Lessons from Auschwitz
‘The Lessons From Auschwitz Project’ is a government-backed scheme that sends a few thousand sixth-form and college students each year to learn about the Holocaust by going to Auschwitz. Jack Nicholls participated in the project and tells us about his experience.
For roughly ten years now I have had an interest in the Holocaust; what went on, and why this genocide happened, arrested my attention to a great extent throughout my time at school. I have recently been fortunate to work alongside some very special people in developing my own understanding of this dark period in history, as well as hopefully having a positive impact on Holocaust education.
I first came into contact with learning about the Holocaust when I watched Lawrence Rees’ Auschwitz: The Nazis and the ‘Final Solution’ nearly a decade ago. Perhaps I was too young to learn such explicit details of the death camps at the age of ten. But I wasn’t affected by it, as far as I can tell!
Indeed, I found the TV series fascinating. The silent, still shots of the remains of Auschwitz lying in the winter snow, accompanied by the fantastic voice of Sam West, brought the events of the past to life for me. It was undoubtedly the moment at which I developed a great passion for studying the Holocaust.
Unfortunately my knowledge was not further enhanced at secondary school. In what seems to be a prevalent problem throughout our education system, one which I will touch upon in greater detail later, little is taught on the Holocaust at Key Stage 3, GCSE or A-Level.
However, in year 12, I participated in the Lessons From Auschwitz Project, a government-backed scheme that sends a few thousand sixth-form and college students to Auschwitz each year, with the aim of both developing their understanding and improving their education with regards to the Holocaust. My friend Angelina and I both had the privilege of accompanying the ‘Holocaust Educational Trust’ on this project.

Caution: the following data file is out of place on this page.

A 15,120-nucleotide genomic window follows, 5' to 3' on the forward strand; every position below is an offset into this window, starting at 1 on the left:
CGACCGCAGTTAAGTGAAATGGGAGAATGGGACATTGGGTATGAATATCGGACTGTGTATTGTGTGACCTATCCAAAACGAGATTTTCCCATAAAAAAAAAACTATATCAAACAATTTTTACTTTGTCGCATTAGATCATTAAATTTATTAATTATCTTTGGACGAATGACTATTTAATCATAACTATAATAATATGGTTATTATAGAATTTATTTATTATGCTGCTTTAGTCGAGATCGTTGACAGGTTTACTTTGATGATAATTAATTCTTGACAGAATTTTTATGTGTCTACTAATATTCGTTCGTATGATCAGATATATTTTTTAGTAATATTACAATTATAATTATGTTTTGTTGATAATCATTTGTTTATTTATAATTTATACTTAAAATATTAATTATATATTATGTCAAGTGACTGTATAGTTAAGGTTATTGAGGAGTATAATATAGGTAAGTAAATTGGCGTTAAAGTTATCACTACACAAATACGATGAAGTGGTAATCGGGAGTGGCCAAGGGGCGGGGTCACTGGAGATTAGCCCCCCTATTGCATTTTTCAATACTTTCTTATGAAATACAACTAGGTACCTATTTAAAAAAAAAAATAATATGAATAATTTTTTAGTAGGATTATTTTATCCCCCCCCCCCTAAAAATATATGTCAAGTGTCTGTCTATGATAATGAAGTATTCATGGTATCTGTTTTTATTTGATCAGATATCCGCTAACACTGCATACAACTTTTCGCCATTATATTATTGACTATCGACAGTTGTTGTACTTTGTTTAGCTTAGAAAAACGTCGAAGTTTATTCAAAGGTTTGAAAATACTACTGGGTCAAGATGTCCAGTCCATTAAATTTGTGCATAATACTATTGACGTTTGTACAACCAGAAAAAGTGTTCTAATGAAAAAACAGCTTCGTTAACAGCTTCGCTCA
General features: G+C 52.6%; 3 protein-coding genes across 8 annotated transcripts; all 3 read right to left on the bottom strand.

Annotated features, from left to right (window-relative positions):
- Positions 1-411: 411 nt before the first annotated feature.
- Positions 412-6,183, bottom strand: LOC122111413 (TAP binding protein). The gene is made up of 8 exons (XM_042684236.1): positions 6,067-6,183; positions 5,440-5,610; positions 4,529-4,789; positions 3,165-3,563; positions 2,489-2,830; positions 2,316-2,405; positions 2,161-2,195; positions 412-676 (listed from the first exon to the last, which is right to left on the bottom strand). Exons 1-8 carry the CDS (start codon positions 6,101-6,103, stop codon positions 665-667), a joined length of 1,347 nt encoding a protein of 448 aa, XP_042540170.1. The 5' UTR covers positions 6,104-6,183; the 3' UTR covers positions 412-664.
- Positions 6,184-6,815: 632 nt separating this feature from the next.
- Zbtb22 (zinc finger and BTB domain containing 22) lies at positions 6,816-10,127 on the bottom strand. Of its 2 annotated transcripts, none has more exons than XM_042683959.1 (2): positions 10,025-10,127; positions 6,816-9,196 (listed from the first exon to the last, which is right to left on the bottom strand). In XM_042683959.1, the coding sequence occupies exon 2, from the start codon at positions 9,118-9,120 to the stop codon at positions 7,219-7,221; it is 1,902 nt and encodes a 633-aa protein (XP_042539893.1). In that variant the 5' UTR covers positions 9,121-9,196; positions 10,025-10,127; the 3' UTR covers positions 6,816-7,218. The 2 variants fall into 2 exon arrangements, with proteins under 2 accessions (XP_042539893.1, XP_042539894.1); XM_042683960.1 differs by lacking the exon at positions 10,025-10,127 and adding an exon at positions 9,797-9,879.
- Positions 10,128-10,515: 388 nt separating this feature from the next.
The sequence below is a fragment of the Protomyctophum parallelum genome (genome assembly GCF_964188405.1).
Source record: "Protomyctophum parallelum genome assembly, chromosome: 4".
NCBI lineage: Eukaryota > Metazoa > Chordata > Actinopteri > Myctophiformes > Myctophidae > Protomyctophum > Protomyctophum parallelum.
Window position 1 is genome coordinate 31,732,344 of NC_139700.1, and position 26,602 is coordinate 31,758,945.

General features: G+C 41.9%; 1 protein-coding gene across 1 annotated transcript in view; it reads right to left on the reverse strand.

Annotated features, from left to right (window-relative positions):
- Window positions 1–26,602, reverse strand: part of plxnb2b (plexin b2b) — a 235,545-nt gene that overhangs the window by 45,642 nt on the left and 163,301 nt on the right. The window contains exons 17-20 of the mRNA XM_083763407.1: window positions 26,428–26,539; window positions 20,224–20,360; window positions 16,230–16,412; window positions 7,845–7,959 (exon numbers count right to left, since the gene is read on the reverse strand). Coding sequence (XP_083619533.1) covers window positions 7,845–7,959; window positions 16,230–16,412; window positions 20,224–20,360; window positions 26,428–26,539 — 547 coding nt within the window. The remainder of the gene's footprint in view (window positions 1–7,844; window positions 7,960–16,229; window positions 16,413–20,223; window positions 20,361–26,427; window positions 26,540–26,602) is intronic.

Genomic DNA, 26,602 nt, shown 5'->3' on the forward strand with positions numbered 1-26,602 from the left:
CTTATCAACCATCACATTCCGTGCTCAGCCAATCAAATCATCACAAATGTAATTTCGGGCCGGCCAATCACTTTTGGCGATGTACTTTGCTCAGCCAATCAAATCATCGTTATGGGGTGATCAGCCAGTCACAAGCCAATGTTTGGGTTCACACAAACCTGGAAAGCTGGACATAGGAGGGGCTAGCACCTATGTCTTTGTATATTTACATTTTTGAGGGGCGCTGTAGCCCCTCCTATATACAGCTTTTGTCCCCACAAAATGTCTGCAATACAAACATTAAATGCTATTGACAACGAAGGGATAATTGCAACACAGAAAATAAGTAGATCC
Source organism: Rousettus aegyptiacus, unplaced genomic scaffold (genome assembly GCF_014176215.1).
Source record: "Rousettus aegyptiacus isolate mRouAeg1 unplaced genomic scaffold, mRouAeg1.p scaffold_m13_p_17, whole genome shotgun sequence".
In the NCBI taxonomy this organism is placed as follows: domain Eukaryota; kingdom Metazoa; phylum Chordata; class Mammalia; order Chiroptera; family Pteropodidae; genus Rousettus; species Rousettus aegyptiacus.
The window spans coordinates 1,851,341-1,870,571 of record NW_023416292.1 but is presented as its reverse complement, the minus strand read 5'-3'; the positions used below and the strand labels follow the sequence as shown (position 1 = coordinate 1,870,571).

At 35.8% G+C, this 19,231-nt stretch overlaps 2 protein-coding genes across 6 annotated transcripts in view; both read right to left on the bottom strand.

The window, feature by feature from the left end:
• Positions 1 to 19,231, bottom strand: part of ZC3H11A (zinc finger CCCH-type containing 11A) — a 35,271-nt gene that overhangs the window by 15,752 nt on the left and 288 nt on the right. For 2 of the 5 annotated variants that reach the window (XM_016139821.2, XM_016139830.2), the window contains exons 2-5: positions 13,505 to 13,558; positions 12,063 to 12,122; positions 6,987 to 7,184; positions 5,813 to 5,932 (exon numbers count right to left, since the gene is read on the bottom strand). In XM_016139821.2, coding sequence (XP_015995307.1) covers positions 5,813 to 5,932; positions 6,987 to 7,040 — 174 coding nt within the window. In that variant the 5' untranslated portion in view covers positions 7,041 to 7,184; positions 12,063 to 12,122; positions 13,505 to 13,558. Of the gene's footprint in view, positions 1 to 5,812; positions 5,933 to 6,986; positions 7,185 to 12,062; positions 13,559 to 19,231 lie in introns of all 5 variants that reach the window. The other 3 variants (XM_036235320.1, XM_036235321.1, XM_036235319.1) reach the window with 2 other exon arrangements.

The thing which undoubtedly attracted me the most to this project was the chance to visit the death camp Auschwitz. I had only seen glimpses of it in Rees’ aforementioned documentary. Now, however, I was going to see it for myself.
Auschwitz was the largest death camp of the Holocaust; the scene of over a million deaths. It was made up of a number of sites, the largest of which were Auschwitz 1 and Auschwitz Birkenau. Auschwitz 1 were pre-war Polish Army barracks, and was primarily utilised by the Nazis as a labour camp. Birkenau, meanwhile, was a purpose-built death camp. Notorious Doctor Joseph Mengele worked at the latter, experimenting on multitudes of innocents.
As the travel groups walked around the camp, I recognised places I had first seen almost a decade earlier on television. We passed the ‘Arbeit Macht Frei’ (‘Work sets you free’) sign at the entrance to Auschwitz 1; visited the site where SS Commandant Rudolf Hoess was executed after the war; approached the foreboding entrance to Auschwitz Birkenau; walked along the train tracks which witnessed the last ride of over a million people; entered the barracks where prisoners yearned to clean the toilets just so they could socialise; saw Kanada 1, where the Nazis looted their victims of all possessions, even hair; and looked upon the ruined gas chambers and crematoria, where prisoners – the Sonderkommando – had been forced to strip the dead of anything valuable, before burning their remains.
Learning about such places and events had not been accessible at school, unfortunately. The Holocaust is in the curriculum, but only in patches, in subjects such as History and Religious Education. In my case, only when I studied History at GCSE and A-Level did I receive more detailed lessons on Nazi Germany in the 1930s, and in particular the treatment of and attitudes towards Jews.
On Monday 25th January this year I was fortunate to be able to attend a House of Commons’ committee reading on the Government’s latest inquiry into the state of Holocaust Education. My afternoon was spent discussing the recommendations that had been made to the Department for Education.
Hopefully the importance of these changes will manifest in the years to come, and the Holocaust becomes a firm fixture in the National Curriculum.